WELLINGTON, March 6 (Xinhua) -- New Zealand researchers said Monday they have identified an immune cell that might help boost survival rates among colorectal cancer patients.
Researchers with Otago University's Department of Microbiology and Immunology found that patients with more "effector T regulatory" (Treg) immune cells present in their tumors were more likely to be disease-free for longer than those who had fewer of the cells.
The team followed 32 people with early stage colorectal cancer for more than five years and 13 individuals had a recurrence of their cancer over this time.
They used a new tool, the Immunoscore, to measure basic immune cells in tumors, and looked at which type of immune responses were associated with patient survival.
The findings meant it could be possible to measure immune responses in colorectal cancer patients to estimate which patients were likely to get their cancer back and should therefore be given additional treatment, study co-author Kirsten Ward-Hartstonge said.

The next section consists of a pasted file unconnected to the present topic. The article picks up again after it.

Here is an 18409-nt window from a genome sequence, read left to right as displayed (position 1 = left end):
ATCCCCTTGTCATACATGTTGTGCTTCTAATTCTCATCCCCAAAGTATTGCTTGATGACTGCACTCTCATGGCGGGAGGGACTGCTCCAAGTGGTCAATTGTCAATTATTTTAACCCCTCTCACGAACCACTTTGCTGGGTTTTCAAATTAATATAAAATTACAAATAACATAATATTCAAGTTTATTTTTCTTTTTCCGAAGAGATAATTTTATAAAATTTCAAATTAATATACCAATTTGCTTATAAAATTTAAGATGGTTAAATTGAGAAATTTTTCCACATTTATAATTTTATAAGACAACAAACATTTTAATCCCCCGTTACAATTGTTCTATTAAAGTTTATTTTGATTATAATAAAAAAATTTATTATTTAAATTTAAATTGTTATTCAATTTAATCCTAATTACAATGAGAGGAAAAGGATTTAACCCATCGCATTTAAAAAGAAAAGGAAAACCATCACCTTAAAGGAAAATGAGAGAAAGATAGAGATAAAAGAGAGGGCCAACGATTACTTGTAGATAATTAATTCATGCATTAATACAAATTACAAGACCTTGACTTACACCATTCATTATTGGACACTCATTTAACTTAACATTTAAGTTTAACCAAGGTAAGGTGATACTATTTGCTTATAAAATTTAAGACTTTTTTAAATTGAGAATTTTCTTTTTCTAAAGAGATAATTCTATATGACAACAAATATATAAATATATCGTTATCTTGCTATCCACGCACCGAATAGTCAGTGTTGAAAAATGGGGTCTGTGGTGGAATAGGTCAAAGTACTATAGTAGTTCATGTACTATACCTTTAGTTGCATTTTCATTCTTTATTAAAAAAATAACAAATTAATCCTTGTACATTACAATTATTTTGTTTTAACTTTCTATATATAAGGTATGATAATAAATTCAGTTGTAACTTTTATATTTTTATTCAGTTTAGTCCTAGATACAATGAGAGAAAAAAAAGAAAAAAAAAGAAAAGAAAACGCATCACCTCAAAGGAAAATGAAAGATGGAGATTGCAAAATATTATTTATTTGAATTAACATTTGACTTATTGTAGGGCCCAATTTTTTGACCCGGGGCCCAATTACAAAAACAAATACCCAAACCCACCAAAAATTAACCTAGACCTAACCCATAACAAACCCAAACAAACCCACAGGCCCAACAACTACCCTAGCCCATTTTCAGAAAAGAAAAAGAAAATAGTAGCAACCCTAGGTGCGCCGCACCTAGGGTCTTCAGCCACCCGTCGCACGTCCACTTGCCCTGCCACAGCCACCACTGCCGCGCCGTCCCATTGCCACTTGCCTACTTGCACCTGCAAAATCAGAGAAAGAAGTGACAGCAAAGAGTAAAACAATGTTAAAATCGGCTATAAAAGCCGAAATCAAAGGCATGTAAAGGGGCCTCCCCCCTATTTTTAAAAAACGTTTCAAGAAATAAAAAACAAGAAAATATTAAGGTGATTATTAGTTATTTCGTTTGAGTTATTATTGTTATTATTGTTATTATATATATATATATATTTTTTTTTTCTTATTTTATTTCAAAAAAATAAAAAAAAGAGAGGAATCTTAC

"This information could be used to tailor existing therapies to be targeted to people who really need them, rather than taking a more blanket approach," Ward-Hartstonge said in a statement.
Around a quarter of patients who were currently considered "low risk" would eventually develop the disease again.
These patients usually did not receive chemotherapy or radiotherapy because the risks and costs were thought to outweigh the benefits.
"By measuring an individual patient's Immunoscore and 'effector Treg' immune cells, it may be possible to more accurately identify patients at high risk of getting their disease back and treating them more effectively," she said.
Other research had shown that New Zealand and Australia had the highest rates of colorectal cancer incidence and death in the world.